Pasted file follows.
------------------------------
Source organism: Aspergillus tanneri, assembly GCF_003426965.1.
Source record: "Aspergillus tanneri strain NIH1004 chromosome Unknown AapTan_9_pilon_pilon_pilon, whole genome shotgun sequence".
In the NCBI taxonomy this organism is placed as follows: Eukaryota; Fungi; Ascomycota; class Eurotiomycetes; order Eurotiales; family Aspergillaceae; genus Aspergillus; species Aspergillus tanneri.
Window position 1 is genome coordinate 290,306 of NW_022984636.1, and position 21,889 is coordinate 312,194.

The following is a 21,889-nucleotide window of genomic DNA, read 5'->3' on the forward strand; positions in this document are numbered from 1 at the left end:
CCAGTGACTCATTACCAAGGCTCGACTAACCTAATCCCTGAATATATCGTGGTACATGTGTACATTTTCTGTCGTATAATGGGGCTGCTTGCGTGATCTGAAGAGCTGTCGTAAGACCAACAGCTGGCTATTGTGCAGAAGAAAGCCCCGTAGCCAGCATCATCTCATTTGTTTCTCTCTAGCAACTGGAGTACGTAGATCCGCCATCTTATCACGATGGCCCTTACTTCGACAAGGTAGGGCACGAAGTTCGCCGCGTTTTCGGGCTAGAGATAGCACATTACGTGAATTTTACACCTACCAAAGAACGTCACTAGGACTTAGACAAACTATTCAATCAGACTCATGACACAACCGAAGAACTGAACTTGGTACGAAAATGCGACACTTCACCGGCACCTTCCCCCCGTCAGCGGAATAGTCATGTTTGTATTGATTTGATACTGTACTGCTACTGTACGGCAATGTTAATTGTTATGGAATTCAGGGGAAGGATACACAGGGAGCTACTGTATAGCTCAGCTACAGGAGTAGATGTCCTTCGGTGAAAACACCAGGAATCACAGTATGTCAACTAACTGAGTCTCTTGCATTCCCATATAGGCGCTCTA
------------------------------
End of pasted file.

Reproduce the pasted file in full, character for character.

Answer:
Source organism: Aspergillus tanneri, assembly GCF_003426965.1.
Source record: "Aspergillus tanneri strain NIH1004 chromosome Unknown AapTan_9_pilon_pilon_pilon, whole genome shotgun sequence".
In the NCBI taxonomy this organism is placed as follows: Eukaryota; Fungi; Ascomycota; class Eurotiomycetes; order Eurotiales; family Aspergillaceae; genus Aspergillus; species Aspergillus tanneri.
Window position 1 is genome coordinate 290,306 of NW_022984636.1, and position 21,889 is coordinate 312,194.

The following is a 21,889-nucleotide window of genomic DNA, read 5'->3' on the forward strand; positions in this document are numbered from 1 at the left end:
CCAGTGACTCATTACCAAGGCTCGACTAACCTAATCCCTGAATATATCGTGGTACATGTGTACATTTTCTGTCGTATAATGGGGCTGCTTGCGTGATCTGAAGAGCTGTCGTAAGACCAACAGCTGGCTATTGTGCAGAAGAAAGCCCCGTAGCCAGCATCATCTCATTTGTTTCTCTCTAGCAACTGGAGTACGTAGATCCGCCATCTTATCACGATGGCCCTTACTTCGACAAGGTAGGGCACGAAGTTCGCCGCGTTTTCGGGCTAGAGATAGCACATTACGTGAATTTTACACCTACCAAAGAACGTCACTAGGACTTAGACAAACTATTCAATCAGACTCATGACACAACCGAAGAACTGAACTTGGTACGAAAATGCGACACTTCACCGGCACCTTCCCCCCGTCAGCGGAATAGTCATGTTTGTATTGATTTGATACTGTACTGCTACTGTACGGCAATGTTAATTGTTATGGAATTCAGGGGAAGGATACACAGGGAGCTACTGTATAGCTCAGCTACAGGAGTAGATGTCCTTCGGTGAAAACACCAGGAATCACAGTATGTCAACTAACTGAGTCTCTTGCATTCCCATATAGGCGCTCTA